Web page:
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Saturday, March 19, 2022

Relationships: Understanding a Partner Who Withdraws Emotionally - Part 2

In Part 1 of this topic, I discussed the typical characteristics of emotional withdrawers, how they usually develop these characteristics, and how these dynamics affect their partners who are emotional pursuers.  In Part 2 of this topic, I'm providing a clinical vignette to give more details illustrating how these dynamics play out in a relationship and how Emotionally Focused Therapy For Couples can help.

Understanding a Partner Who Withdraws Emotionally

As a brief recap of Part 1: Whether they're aware of it or not, emotional withdrawers' objective when they withdraw is seeking emotional safety because they're overwhelmed by the conflict.  They often need time to regroup before they can engage with their partner, but they might not have the words to say this while they're in an overwhelmed state.

Their partners, who are emotional pursuers, often misunderstand the withdrawer because, from the outside, withdrawers appear as if they don't care or they're rejecting their partner. This, in turn, creates anxiety for the emotional pursuer, who wants to resolve their problem, so they pursue the withdrawer while the withdrawer is overwhelmed, which makes the withdrawer withdraw even more.

As I mentioned in Part 1, a major problem in a pursuer-withdrawer dynamic is that each person's behavior exacerbates the other's and it creates an ongoing negative cycle that keeps the couple stuck.

A Clinical Vignette: The Negative Cycle of an Emotional Pursuer and a Withdrawer and How Emotionally Focused Therapy (EFT) For Couples Can Help
The following clinical vignette is a composite of many different cases with all identifying information removed:

Mary and Joe
By the time Mary and Joe came to couples therapy, they were already discussing the possibility of divorce.  They were typical of many couples who wait until their problems are dire before they seek help.  They were each aware that a divorce would be very upsetting to their 12 year old son, so they decided to make one last ditch effort to save their 15 year marriage before they contacted divorce attorneys.

During their first session with their EFT therapist, Joe explained that Mary had suggested couples therapy many times over the years and he had rejected that idea, which he now regretted.  He also admitted that he had problems expressing vulnerable emotions and the thought of talking to a couples therapist made him uncomfortable, to say the least (see my article: Fear of Emotional Vulnerability).

What changed his mind, he explained, was when Mary told him that she couldn't tolerate spending another 15 years with a man who withdrew emotionally whenever there was a problem between them.  He realized he needed to put aside his discomfort to give couples therapy a try because he didn't really want a divorce.  He also didn't want his son to be hurt by a divorce.  Then, he threw up his hands and said to the therapist, "So, here I am..."

When it was Mary's turn to talk, she hesitated before she told the therapist, "I'm here, but I feel burnt out from trying all these years to get Joe to express his feelings."  Then, she recounted all the ways she tried over the years to get Joe to tell her what was going on with him--all to no avail.  

Neither Mary nor Joe had ever been in individual or couples therapy before.

As their couples therapist listened to each of them, she realized that Joe is the emotional withdrawer and Mary is a burnt out emotional pursuer.  Their negative cycle was entrenched and neither of them seemed hopeful of a good outcome, which would make the couples therapy challenging. But, as a resourceful Emotionally Focused therapist for couples, she had plenty of tools in her toolbox and she saw it as hopeful sign that they came to couples therapy at all.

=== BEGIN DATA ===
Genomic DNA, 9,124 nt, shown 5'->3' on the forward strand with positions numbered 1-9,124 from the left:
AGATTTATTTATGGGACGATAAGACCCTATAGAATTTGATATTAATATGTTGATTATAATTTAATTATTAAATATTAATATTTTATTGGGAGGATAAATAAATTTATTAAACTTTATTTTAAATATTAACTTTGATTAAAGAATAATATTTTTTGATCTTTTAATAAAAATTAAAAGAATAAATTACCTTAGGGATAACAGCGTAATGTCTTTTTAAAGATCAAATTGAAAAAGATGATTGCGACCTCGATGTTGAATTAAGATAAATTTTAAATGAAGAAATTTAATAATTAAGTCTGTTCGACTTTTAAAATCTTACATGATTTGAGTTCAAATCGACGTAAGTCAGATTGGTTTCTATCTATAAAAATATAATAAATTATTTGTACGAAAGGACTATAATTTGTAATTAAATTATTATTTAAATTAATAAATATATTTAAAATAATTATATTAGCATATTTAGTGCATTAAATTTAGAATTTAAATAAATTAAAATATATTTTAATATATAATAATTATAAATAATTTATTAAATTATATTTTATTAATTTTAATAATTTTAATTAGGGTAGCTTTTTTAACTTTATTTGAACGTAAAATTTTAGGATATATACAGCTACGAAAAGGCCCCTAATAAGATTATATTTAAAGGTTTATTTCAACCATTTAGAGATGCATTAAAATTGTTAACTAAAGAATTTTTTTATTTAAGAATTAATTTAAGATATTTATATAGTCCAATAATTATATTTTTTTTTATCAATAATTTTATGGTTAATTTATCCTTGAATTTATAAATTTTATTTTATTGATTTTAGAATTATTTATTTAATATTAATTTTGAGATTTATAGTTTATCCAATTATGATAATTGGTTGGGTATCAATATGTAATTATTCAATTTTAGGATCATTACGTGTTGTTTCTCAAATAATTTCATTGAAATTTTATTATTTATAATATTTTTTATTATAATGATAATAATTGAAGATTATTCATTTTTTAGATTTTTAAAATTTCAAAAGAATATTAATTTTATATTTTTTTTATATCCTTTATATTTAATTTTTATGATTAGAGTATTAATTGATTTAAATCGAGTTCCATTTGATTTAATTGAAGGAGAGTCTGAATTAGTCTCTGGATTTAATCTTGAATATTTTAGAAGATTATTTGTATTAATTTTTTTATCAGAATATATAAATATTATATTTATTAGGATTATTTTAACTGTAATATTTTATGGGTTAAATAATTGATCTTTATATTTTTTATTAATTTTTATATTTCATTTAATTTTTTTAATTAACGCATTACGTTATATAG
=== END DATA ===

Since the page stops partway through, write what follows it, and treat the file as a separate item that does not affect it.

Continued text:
Early on in their couples therapy sessions, the therapist asked for Mary's and Joe's family histories, which is an important part of the assessment process in EFT.  

Mary described a childhood in a middle class family in California where both parents were professors.  She was the older of two daughters growing up in the suburbs.  Her parents were open, affectionate and emotionally supportive with Mary and her sister.  

She knew she could always go to either of her parents if she had a problem and she often did. They also had strong roots in their community and their local church. Although they attended their church, Mary said, they weren't especially religious--they just liked the communal atmosphere at the church.  She identified herself as agnostic.

There was a period of time when her parents went through a rough patch when Mary's father lost his position at a major university and there was financial uncertainty.  She was aware that there was tension between her parents due to financial stressors, but things calmed down when her father became tenured at another university.  Mary explained that she continued to have good relationships with her parents and sister. She denied any major trauma in her family history or in her personal history.

When it was Joe's turn to talk about his family history, he hesitated, and the therapist tried to reassure him that she knew it was often difficult to talk about one's family in therapy.  In response, Joe gave a terse description of his family while he was looking down at the floor, "There were five of us. We weren't rich, but my parents did the best they could.  I can't blame them for my problems."

As the couples therapist urged Joe to go into more details, he paused and then he described a working class family in New York City that struggled financially most of the time.  He said his father was the sole breadwinner and, even though his father was a hard worker, he was frequently laid off from his jobs as a construction laborer. These layoffs created tension between his parents.  

According to Joe, neither of his parents were physically or emotionally affectionate with him or his siblings, and he never saw them express affection towards each other, "They didn't have time to get mushy with us or with each other.  My father focused on work and my mother focused on raising the kids and keeping a good home."  His parents didn't have friends or close family nearby, and they weren't involved in their community.